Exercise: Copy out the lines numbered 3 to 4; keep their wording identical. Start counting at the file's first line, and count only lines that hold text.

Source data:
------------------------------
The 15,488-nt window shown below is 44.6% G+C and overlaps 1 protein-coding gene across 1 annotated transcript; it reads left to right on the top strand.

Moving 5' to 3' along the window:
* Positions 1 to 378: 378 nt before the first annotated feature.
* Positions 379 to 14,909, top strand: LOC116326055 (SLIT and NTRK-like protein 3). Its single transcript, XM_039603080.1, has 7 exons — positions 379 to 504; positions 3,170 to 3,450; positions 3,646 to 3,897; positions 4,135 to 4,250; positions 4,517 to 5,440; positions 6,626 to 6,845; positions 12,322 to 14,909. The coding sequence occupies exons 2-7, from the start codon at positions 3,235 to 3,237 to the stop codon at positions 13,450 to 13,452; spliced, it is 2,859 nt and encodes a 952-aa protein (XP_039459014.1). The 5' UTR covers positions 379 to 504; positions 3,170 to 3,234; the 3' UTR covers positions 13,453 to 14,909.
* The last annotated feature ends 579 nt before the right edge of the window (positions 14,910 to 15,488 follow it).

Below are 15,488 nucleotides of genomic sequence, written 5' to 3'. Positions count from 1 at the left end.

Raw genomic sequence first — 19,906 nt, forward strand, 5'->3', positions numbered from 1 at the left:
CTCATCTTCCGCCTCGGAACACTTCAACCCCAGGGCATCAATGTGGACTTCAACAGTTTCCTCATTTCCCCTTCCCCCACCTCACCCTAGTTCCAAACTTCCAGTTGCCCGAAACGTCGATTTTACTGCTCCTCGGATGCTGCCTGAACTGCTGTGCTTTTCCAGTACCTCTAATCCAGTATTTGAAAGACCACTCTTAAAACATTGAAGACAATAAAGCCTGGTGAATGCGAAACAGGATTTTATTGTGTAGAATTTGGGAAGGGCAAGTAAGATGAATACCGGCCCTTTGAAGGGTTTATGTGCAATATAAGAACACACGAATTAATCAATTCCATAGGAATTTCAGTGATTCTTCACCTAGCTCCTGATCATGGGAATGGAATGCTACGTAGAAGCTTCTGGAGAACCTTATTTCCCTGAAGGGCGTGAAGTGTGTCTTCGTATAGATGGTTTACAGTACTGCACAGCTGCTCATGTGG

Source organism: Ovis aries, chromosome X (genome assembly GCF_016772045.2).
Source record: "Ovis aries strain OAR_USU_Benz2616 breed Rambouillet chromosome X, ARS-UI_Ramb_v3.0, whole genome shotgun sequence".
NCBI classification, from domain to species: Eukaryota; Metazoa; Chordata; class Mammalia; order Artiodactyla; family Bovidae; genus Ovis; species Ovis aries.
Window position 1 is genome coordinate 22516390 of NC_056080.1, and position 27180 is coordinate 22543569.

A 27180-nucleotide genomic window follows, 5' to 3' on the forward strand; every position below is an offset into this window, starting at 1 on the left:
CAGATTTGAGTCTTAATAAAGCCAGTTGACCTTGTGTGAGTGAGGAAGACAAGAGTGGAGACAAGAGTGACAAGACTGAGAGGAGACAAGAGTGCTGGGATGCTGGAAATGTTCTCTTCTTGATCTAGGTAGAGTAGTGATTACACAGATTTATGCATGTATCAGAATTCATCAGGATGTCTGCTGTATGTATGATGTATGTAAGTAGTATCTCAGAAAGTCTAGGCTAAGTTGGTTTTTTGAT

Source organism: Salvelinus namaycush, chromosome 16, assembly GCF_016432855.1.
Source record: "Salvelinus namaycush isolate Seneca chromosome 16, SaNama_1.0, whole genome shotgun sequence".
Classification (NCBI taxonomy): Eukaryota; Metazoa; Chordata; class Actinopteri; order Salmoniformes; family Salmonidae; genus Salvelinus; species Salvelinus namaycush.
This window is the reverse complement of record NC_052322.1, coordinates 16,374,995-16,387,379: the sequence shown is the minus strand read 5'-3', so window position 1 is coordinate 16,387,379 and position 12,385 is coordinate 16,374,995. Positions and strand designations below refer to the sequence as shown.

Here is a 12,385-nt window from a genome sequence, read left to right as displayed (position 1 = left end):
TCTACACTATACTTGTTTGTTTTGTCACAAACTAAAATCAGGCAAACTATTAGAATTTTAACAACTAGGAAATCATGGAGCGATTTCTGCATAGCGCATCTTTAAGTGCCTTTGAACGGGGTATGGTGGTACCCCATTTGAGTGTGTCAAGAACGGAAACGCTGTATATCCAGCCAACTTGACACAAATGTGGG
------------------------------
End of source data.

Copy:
* Positions 1 to 378: 378 nt before the first annotated feature.
* Positions 379 to 14,909, top strand: LOC116326055 (SLIT and NTRK-like protein 3). Its single transcript, XM_039603080.1, has 7 exons — positions 379 to 504; positions 3,170 to 3,450; positions 3,646 to 3,897; positions 4,135 to 4,250; positions 4,517 to 5,440; positions 6,626 to 6,845; positions 12,322 to 14,909. The coding sequence occupies exons 2-7, from the start codon at positions 3,235 to 3,237 to the stop codon at positions 13,450 to 13,452; spliced, it is 2,859 nt and encodes a 952-aa protein (XP_039459014.1). The 5' UTR covers positions 379 to 504; positions 3,170 to 3,234; the 3' UTR covers positions 13,453 to 14,909.